I had to have been the only person to actually get slower at the Speed Clinic — a six-week training program sponsored by the local running shop for runners who wanted to increase their speed. But it wasn’t entirely my fault, or maybe it was. Within the first fifteen minutes of the first session I pulled my hamstring. I really pulled it. If I were a cartoon character there would have been a thought bubble springing from the back of my left leg with the words, “Bang! Bam! Ka-Pow!”
Oh, did it ever hurt. But I was not going to be the “old man” who went down at the Speed Clinic, not when the class consisted primarily of runners half my age who were zipping around the track like they were on roller blades. It was feeling like an old man that had prompted me to sign up for the Speed Clinic to begin with. My fiftieth birthday was only months away, and I thought the Speed Clinic might give me a boost to my running, and maybe even to my self-esteem, especially with the flurry of AARP literature I had been receiving in the mail slyly disguised as birthday cards.
Yet, alas, I pulled my hamstring during the initial one-mile timed run that was to set a baseline for our individual training. I started fast, way too fast, faster than I ever would have started — all of my worst memories from high school rushed back to me on that high school track, and I did not want to be last. And I wasn’t. However, in the process, aside from the injury, I set for myself an unrealistic and inaccurate baseline that I would never again attain during the next six weeks, particularly as my pulled hamstring failed to heal on its own and I refused to go to Urgent Care — the old man who pulled his hamstring at the Speed Clinic.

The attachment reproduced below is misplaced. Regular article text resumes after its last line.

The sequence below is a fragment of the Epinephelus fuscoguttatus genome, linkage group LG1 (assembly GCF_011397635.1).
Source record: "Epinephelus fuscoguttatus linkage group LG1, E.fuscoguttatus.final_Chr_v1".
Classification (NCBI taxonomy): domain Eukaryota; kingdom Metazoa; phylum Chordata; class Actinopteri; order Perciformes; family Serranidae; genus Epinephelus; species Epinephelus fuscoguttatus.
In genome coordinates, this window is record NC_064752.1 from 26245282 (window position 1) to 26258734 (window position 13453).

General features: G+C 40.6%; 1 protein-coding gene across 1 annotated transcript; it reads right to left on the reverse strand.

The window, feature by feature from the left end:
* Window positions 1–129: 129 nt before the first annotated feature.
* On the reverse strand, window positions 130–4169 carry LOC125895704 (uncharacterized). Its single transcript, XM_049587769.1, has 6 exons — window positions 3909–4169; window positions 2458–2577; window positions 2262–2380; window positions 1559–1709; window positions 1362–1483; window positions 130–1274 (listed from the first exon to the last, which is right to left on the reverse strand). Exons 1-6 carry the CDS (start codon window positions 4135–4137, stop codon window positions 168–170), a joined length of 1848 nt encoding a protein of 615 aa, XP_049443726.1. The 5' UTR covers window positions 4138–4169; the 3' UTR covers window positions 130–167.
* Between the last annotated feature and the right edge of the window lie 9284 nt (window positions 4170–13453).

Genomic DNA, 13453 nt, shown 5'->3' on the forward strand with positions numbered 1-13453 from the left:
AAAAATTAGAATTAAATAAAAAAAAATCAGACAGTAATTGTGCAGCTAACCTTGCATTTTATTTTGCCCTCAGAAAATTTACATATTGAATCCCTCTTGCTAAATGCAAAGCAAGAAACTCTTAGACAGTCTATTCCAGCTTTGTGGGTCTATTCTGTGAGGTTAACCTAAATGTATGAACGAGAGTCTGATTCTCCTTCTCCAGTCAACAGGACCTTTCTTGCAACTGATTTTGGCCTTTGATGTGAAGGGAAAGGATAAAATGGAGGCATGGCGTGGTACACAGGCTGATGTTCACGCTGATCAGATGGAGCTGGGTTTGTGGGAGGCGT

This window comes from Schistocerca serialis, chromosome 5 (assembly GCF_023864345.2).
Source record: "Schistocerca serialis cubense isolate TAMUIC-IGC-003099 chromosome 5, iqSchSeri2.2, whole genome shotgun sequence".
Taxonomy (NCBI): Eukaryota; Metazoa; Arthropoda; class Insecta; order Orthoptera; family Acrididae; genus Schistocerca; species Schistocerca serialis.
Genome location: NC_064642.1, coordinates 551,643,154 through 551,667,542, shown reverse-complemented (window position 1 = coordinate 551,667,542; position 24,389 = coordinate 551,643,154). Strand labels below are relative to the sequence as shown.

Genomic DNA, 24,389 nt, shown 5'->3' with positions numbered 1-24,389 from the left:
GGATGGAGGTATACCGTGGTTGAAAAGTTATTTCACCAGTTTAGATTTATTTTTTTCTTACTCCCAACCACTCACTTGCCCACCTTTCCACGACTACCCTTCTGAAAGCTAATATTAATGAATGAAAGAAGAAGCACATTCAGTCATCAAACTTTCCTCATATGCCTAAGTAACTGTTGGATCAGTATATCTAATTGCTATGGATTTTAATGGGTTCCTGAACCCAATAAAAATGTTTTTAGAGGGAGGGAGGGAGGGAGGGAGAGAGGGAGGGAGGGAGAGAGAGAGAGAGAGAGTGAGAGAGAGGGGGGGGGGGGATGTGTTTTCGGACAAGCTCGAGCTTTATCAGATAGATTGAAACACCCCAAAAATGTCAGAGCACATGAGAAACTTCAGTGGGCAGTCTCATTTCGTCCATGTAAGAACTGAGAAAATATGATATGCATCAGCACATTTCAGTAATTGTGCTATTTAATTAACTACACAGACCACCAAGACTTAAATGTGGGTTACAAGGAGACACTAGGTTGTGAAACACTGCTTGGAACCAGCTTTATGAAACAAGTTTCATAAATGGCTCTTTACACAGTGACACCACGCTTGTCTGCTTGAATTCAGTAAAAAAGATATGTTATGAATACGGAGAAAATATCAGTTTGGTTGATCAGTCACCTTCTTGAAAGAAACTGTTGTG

So I pushed on, and I persevered, each week, as best I could, during various drills and training runs. And I kept falling further and further behind in the pack. And I became increasingly discouraged as every sleek young person lapped me, some whispering “way to go” while they streamed past, which was very nice and thoughtful and courteous, but, in that moment, struggling as I was, I only heard as, “that’s okay, old fellow, you’re doing your best.” Old fellow? How dare they?
Then it occurred to me, as I turned off my stopwatch and focused on just finishing the workout on my feet and not in a crumpled mass in the long jump pit, that I had not gotten into running to outrun people anyway. Sure, I liked a PR as much as the next runner, and placing in my age group was always a thrill, but I never really ran to compete. I already had enough competition in my life — from my career to rush hour traffic. Running took me away from all of that.
A few years prior, faced with a serious illness, running provided another escape, from the hospital beds and the doctors’ visits and the surgeries. Running, or more specifically, the goal of being able to run once more, became the lone light during those bleak days. When I was finally able to return to running, starting off slowly, very slowly, much more slowly than I ever ran during the Speed Clinic, I was grateful and thankful and blissfully happy. As I reflected on that period of my life, hobbling and limping home after each session of the Speed Clinic, where my wife would greet me at the door with an ice pack, it became clear that running, for me, was more about just being out there, somewhere, anywhere, away from everything else that cluttered my world.
Never was I concerned with tempo or intervals or those things our instructor made us do where we had to run sideways, one foot in front and across from the other and then behind the other, something like that — grapevines? karaokes? Recognizing this allowed me to ease up and enjoy myself, and I offered an encouraging, and sincere, “way to go” to the other participants as they glided on by. I loved running again, everything about it, everything that didn’t have to do with speed — like spending a brilliant spring afternoon among people who shared a common interest.
Yeah, so maybe I was still an old man, but I was an old man with a new appreciation for something I had begun as a child, when I would complain to my mom that I was bored and she would tell me to “go outside and run around the block.” I was a runner, always, no matter how fast — although, truth be told, it would be nice if I could reach my baseline mile time.